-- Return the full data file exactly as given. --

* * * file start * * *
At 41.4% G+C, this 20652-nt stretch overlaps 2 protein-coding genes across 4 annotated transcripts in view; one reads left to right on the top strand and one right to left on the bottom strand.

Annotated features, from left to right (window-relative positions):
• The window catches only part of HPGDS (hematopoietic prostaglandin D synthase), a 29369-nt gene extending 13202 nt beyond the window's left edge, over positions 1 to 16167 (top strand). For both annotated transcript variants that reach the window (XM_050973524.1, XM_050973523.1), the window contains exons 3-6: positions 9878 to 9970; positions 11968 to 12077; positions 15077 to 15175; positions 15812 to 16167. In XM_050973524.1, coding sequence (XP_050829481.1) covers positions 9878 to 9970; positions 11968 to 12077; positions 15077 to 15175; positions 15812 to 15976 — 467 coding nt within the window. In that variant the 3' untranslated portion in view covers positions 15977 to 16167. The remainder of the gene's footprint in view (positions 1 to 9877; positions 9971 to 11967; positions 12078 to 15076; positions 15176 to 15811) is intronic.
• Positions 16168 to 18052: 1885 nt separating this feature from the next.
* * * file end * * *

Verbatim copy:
At 41.4% G+C, this 20652-nt stretch overlaps 2 protein-coding genes across 4 annotated transcripts in view; one reads left to right on the top strand and one right to left on the bottom strand.

Annotated features, from left to right (window-relative positions):
• The window catches only part of HPGDS (hematopoietic prostaglandin D synthase), a 29369-nt gene extending 13202 nt beyond the window's left edge, over positions 1 to 16167 (top strand). For both annotated transcript variants that reach the window (XM_050973524.1, XM_050973523.1), the window contains exons 3-6: positions 9878 to 9970; positions 11968 to 12077; positions 15077 to 15175; positions 15812 to 16167. In XM_050973524.1, coding sequence (XP_050829481.1) covers positions 9878 to 9970; positions 11968 to 12077; positions 15077 to 15175; positions 15812 to 15976 — 467 coding nt within the window. In that variant the 3' untranslated portion in view covers positions 15977 to 16167. The remainder of the gene's footprint in view (positions 1 to 9877; positions 9971 to 11967; positions 12078 to 15076; positions 15176 to 15811) is intronic.
• Positions 16168 to 18052: 1885 nt separating this feature from the next.